Once again our Iowa weather this year is unusual. We had a bitterly cold winter and come spring, multitudes of Iowans discovered lost shrubs, sickly trees and normally hardy Knock-out Roses that were down for the count. Now, in the month of August, that time of year where I am sick to death of all the heat and humidity and weary of the huge water bills we’ve been paying all summer to water our grass (which, for all our efforts, still manages to look brown and spent), our fair state has been deluged with rain, rain and more rain. In just the past week and a half our little rain gauge has measured out more than five inches of precipitation. Our lawn is as lush and green as it was in June and mowing the lawn demands ever more of our time.
At bedtime last night the rains began yet again – an almost nightly exercise now for about two weeks (or so it seems!) — accompanied by fairly strong winds and plenty of thunder and lightning. During the storm flashes I looked out at the fairway the runs alongside our property and yet again it looked like a small river. Today, the sand traps bear witness to the side effects of all that rainfall.
Knock on wood – our basement remains untouched. Dry as a bone and no sign of runoff leaching its way indoors. Our house is situated on higher ground in relation to the golf course and water in our yard travels toward the fairway. In the nine years we’ve lived here we’ve been lucky but we know there are no guarantees especially not when record rainfall such as what we’ve experienced here this past month continues to inundate us with all this moisture.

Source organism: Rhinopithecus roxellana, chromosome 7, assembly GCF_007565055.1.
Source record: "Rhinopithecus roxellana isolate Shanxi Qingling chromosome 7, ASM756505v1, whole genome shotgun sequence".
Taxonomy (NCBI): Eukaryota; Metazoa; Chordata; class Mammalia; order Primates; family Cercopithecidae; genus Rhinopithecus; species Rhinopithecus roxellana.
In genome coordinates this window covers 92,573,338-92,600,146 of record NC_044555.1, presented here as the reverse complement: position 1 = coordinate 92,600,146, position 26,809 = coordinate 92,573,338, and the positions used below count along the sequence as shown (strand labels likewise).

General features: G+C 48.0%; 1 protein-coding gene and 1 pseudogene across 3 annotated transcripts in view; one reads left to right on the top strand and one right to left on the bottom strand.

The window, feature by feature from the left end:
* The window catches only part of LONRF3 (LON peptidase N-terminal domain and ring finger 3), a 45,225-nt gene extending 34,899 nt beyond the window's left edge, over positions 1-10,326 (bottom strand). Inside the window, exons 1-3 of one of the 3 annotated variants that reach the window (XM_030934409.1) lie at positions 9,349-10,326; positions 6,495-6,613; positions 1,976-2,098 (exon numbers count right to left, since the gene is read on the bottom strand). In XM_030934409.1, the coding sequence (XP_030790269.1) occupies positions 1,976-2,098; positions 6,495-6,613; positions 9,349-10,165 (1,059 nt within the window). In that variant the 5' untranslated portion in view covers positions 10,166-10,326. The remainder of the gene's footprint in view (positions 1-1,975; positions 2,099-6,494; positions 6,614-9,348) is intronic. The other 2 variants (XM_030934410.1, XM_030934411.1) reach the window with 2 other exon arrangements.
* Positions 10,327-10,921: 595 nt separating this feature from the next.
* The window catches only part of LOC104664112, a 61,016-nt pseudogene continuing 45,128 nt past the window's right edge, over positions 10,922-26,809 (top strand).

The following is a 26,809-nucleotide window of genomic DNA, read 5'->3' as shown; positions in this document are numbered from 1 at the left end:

While the rain was initially welcome – grass was getting brown and a bit crispy after a hot spell just last month and riverbeds were dry – I think I speak for most Iowans when I say I think we’re good now. Mother Nature, you can take your foot off the accelerator and back off a little. Not everyone, though, is ready for the rains to end I suspect. Flocks of geese seem just fine with all that water, some of it still sitting on the fairway late this afternoon.
Tinier creatures yet lap up all this excess moisture, making a (very) brief appearance on our wooden deck rail this afternoon. Later in the day, after the sun came out for a bit, they were gone, all shriveled up. Still though I found them both fascinating and beautiful – in their own way.
After all the rain we’ve gotten this month, one can only wonder what fall and winter will bring. Does this indicate another harsh winter with record snowfall to match the precipitation we have received in August? Or is that old gal simply getting it all out of her system and a mild December through March is in store for us? Makes no difference to speculate one way or the other. She’ll do as she pleases and there’s nothing we can do but sit back and mentally prepare for whatever comes our way.
Wait. Was that thunder I just heard – yet again?